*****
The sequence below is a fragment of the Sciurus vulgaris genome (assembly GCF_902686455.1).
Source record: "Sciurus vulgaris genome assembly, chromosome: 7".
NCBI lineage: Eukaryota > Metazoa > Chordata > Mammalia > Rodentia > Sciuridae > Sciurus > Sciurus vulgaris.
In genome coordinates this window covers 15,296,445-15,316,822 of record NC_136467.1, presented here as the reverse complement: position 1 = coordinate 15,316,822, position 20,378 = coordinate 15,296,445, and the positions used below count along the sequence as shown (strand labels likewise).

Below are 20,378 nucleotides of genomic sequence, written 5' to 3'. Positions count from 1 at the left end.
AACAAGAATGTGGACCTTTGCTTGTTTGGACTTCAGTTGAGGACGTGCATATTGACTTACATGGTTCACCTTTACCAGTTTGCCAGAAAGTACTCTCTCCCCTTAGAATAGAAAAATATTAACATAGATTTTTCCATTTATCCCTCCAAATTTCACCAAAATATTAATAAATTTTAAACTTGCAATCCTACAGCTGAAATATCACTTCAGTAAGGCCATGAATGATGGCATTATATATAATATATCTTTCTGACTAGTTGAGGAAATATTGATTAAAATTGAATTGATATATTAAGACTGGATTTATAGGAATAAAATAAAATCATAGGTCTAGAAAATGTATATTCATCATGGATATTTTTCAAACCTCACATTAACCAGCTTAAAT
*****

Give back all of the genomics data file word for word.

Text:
The sequence below is a fragment of the Sciurus vulgaris genome (assembly GCF_902686455.1).
Source record: "Sciurus vulgaris genome assembly, chromosome: 7".
NCBI lineage: Eukaryota > Metazoa > Chordata > Mammalia > Rodentia > Sciuridae > Sciurus > Sciurus vulgaris.
In genome coordinates this window covers 15,296,445-15,316,822 of record NC_136467.1, presented here as the reverse complement: position 1 = coordinate 15,316,822, position 20,378 = coordinate 15,296,445, and the positions used below count along the sequence as shown (strand labels likewise).

Below are 20,378 nucleotides of genomic sequence, written 5' to 3'. Positions count from 1 at the left end.
AACAAGAATGTGGACCTTTGCTTGTTTGGACTTCAGTTGAGGACGTGCATATTGACTTACATGGTTCACCTTTACCAGTTTGCCAGAAAGTACTCTCTCCCCTTAGAATAGAAAAATATTAACATAGATTTTTCCATTTATCCCTCCAAATTTCACCAAAATATTAATAAATTTTAAACTTGCAATCCTACAGCTGAAATATCACTTCAGTAAGGCCATGAATGATGGCATTATATATAATATATCTTTCTGACTAGTTGAGGAAATATTGATTAAAATTGAATTGATATATTAAGACTGGATTTATAGGAATAAAATAAAATCATAGGTCTAGAAAATGTATATTCATCATGGATATTTTTCAAACCTCACATTAACCAGCTTAAAT